Women’s rights activist Wu Rongrong poses with a trophy in this undated picture taken in an unknown location in China, provided by a women's rights group on April 8, 2015.

Women’s rights activist Wu Rongrong poses with a trophy in this undated picture taken in an unknown location in China, provided by a women's rights group on April 8, 2015.



For the Chinese government, the principle of non-interference is nearly sacred. Beijing has been relentless on this point going all the way back to the founding of the People’s Republic in 1949. When it comes to managing China’s internal affairs, Beijing wants the rest of the world to butt out. Full stop.

But reality may be more complicated, as the release today of five women’s right activists indicates.

The women were detained nearly five weeks ago in the run-up to International Women’s Day. They had planned to launch a public awareness campaign against sexual harassment that involved putting stickers on buses and subways.

But Chinese police put a stop to it. Campaign organizers were arrested in early March and five prominent female activists remained in detention after more than a month, facing possible charges of “picking quarrels and provoking trouble.”

International criticism of the detentions was swift and had grown increasingly louder. US officials recently joined the chorus, condemning Beijing for its draconian tactics. Joe Biden, John Kerry and Hillary Clinton all issued statements calling for the activists to be released from jail. A social media campaign gained momentum using the hashtag, #freethefive.

On Monday, Beijing appeared to be standing its ground. China’s foreign ministry said it was lodging a formal complaint with Washington about the criticism from US officials. The implication, once again, was that the outside world had absolutely no business telling China how treat its own people.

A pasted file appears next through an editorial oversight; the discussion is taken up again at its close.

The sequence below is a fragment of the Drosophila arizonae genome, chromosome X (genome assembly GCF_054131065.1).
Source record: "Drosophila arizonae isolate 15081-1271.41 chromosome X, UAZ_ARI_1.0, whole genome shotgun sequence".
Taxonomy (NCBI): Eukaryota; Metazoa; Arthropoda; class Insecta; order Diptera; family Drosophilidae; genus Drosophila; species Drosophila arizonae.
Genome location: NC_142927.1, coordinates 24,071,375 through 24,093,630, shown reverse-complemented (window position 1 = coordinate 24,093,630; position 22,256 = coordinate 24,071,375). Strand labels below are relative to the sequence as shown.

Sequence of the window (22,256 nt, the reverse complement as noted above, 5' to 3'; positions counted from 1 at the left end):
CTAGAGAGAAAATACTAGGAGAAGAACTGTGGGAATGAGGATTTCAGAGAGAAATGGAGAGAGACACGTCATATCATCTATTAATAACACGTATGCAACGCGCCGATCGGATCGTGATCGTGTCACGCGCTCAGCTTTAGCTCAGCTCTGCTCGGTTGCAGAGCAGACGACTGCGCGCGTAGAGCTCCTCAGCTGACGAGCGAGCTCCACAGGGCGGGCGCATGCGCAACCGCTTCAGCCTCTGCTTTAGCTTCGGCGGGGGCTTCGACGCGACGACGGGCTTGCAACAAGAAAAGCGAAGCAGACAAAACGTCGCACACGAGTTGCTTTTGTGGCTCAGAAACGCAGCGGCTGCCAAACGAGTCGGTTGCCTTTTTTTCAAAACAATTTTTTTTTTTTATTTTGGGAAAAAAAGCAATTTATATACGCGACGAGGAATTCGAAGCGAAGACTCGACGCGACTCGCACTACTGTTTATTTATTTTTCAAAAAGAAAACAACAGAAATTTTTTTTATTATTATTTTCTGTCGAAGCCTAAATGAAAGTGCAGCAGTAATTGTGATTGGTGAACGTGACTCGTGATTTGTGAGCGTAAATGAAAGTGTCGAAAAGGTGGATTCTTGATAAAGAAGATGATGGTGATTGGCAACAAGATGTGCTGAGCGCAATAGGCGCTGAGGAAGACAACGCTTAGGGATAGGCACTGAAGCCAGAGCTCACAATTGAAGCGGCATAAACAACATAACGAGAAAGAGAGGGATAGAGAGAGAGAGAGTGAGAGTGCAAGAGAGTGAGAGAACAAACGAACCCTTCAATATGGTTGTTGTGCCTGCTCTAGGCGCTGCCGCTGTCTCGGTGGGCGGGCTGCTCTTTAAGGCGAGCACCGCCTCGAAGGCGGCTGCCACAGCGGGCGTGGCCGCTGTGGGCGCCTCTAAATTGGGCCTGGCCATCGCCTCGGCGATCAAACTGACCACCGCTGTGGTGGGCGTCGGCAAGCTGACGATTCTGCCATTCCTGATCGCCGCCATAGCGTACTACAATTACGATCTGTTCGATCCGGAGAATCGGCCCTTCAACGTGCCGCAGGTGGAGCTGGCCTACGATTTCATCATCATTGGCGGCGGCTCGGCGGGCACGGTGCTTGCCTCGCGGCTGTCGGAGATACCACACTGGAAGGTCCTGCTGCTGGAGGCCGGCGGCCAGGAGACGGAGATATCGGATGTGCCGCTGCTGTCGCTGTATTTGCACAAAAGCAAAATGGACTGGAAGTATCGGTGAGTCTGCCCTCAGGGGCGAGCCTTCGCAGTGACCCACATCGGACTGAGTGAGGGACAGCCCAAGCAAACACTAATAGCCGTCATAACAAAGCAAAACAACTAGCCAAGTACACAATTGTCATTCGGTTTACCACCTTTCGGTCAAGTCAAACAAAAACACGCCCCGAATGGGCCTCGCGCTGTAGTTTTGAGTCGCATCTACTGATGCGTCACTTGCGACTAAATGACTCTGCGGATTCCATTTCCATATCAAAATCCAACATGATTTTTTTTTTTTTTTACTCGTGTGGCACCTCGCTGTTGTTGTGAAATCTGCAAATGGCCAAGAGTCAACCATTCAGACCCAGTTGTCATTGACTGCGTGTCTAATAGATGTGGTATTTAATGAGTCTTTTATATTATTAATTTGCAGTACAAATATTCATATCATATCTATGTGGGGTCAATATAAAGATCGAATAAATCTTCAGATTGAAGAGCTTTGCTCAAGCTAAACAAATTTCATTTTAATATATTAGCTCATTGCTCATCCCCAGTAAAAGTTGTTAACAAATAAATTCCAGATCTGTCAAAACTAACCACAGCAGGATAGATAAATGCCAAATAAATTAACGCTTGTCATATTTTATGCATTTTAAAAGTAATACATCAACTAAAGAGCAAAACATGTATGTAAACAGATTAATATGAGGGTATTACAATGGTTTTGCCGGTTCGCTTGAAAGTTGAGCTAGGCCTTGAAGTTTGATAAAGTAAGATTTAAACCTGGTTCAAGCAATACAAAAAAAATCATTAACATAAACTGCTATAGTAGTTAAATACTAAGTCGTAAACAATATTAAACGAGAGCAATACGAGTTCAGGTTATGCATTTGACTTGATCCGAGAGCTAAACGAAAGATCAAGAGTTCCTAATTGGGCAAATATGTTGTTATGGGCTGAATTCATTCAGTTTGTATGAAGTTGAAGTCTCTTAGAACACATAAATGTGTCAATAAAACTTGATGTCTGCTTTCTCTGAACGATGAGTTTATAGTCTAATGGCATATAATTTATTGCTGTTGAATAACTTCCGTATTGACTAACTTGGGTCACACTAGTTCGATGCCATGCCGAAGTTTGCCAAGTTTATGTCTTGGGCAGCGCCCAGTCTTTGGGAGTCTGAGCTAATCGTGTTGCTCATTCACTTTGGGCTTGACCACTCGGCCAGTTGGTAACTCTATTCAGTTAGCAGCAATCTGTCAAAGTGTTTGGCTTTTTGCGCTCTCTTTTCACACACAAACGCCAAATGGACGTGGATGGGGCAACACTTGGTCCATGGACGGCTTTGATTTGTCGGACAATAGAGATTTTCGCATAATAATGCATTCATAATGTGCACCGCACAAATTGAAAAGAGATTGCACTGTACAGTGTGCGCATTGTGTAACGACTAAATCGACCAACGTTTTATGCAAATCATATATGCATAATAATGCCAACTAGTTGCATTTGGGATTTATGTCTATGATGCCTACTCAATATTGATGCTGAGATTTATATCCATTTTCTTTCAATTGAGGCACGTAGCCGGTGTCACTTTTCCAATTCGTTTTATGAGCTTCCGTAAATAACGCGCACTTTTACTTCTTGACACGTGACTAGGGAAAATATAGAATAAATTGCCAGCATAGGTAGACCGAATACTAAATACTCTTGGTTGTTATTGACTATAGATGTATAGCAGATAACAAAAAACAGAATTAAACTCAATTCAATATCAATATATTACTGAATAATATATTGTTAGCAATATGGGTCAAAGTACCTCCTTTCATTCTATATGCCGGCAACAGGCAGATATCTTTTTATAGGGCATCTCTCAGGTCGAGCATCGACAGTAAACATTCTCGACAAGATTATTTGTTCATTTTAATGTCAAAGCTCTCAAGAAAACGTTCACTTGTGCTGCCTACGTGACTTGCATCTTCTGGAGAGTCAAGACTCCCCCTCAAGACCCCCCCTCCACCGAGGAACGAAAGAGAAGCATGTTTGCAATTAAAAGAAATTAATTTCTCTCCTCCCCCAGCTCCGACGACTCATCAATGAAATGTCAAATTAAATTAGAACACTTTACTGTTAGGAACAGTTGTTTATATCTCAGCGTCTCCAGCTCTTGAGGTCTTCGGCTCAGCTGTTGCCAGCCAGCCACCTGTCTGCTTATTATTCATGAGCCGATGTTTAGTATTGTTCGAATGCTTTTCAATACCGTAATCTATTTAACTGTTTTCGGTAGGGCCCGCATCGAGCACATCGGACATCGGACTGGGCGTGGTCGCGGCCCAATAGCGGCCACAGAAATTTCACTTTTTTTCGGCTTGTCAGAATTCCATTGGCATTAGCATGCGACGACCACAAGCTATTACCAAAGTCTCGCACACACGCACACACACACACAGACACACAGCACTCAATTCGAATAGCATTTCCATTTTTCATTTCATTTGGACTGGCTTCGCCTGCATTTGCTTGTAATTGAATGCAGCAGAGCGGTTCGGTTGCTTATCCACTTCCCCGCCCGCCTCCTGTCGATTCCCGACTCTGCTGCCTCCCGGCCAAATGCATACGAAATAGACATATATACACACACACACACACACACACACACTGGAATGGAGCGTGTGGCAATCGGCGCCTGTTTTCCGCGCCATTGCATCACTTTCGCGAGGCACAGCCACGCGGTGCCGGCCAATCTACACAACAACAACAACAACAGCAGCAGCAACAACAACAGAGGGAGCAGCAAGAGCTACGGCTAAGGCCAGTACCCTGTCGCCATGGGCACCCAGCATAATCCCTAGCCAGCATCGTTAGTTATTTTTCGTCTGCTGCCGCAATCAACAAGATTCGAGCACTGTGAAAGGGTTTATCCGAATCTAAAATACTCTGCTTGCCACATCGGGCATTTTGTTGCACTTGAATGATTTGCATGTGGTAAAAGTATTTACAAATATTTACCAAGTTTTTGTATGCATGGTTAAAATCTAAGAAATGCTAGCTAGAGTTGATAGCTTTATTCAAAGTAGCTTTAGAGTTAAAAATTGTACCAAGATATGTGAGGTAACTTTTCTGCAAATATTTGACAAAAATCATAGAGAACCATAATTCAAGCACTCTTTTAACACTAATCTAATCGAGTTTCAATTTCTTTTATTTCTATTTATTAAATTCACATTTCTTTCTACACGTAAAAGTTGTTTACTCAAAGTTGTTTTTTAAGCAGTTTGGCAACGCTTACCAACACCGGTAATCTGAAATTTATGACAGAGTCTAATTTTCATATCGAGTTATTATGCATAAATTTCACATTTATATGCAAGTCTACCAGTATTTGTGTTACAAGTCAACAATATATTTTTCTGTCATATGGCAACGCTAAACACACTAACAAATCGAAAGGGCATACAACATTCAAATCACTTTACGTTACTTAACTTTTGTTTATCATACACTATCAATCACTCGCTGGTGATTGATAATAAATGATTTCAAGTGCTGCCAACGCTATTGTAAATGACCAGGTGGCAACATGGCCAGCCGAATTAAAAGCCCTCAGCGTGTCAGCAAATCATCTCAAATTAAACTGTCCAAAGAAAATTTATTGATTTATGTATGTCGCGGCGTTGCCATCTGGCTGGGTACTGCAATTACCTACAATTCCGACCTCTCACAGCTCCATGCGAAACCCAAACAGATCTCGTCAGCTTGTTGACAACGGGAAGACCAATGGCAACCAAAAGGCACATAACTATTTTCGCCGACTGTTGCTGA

Government spokesman Hong Lei said, "China is a country of rule of law and runs the country according to the law. Everyone is equal before the law. China's legal authorities will handle this case in accordance with the law.”

"We urge the United States to respect China's judicial sovereignty and not use any pretext to interfere in China's internal affairs," Hong said.

But hours later, reports started to emerge that the five activists — Wei Tingting, 26; Wang Man, 33; Zheng Churan, 25; Li Tingting, 25; and Wu Rongrong, 30 — were being released from jail. Lawyers and family members said all five activists were freed from detention by late Monday.

An upcoming trip to the US by China's president may have contributed to their release, according to Maya Wang of Human Rights Watch.

“The [Chinese] government realized that this is going to snowball into something that would greatly embarrass President Xi Jinping and his visit,” Wang says.

Wang reckons that China is not as immune to outside pressure as its official statements might suggest. She says Beijing was caught off-guard by the level of international condemnation it received over the detention of these five women’s rights activists. The episode represents, “an unprecedented global response to Chinese activists in recent years,” Wang says.  

The atmosphere for grassroots activists of all stripes in China has worsened since Xi Jinping came to power at the end of 2012, Wang says. “There is a palpable sense of fear, even among the more outspoken activists in China,” Wang says.

At the same time, experts say the Chinese government seeks to bolster its international reputation as both an emerging great power nation and a responsible actor on the world stage. And, on occasion at least, protecting that reputation means that China will have to respond to international pressure with some level of flexibility, including on matters of its own internal affairs.

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